Solving meaningful problems is the best way to ensure that your product or industry solution will be successful in the marketplace. If the problem is significant enough & your solution remarkable enough, marketing your end product will become easy.
Unfortunately even in the design process, many teams lose sight of the problem. Instead, they rush to the solution phase. If you keep the problem you’re solving for the end users as your focus; your project will meet its objectives.
The Key To Staying On Track
Once you’ve done your market research & completed extensive consultation with the end users, prepare a set of objectives that your project MUST meet.
Keep this document as your guide for staying on track & remind your team to stay focused on designing a product that solves these significant problems.
If you clearly define & write down all of your projects objectives & you keep to them then you will reduce scope creep & keep your costs down.
It may sound as if I am asking you to slow the design process down & put a wet blanket on your idea. I’m not. I’ve just seen people rush ahead without proper planning, hundreds of times in my career & want to spare you this frustration.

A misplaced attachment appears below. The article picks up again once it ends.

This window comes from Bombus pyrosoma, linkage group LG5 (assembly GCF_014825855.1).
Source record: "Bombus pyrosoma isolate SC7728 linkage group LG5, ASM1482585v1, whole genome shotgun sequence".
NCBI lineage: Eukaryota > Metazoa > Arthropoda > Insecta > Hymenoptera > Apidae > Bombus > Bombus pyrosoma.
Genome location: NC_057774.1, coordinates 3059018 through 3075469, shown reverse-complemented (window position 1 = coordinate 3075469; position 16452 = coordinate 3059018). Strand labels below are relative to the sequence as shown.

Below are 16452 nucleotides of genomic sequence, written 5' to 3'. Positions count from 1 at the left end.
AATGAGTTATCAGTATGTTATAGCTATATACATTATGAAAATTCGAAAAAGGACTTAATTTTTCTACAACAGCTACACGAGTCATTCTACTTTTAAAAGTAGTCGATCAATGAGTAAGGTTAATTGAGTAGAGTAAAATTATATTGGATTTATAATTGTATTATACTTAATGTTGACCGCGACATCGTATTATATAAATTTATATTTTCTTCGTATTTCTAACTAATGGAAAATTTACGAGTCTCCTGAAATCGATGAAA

Failing to define the problem properly leads to delays or project failures. When we work with our clients in the development of new products or industrial solutions, we take time to clearly define the main problem to save our clients extra expense or the frustration of scope creep later on.
Prepare a Project Objective Document
Collate everything that your market research & end users have told you. Lay it out & discuss with your team or consultants what you’ve found out & create a list of prioritised objectives.
This list will serve as the backbone of your project & a timely reminder for your team of what you are all working towards. If at any time the project begins to head in another direction, the objectives can be consulted & a decision made accordingly.
Take Away: Create a detailed list of objectives & stick to them. This will save you time, money & frustration.
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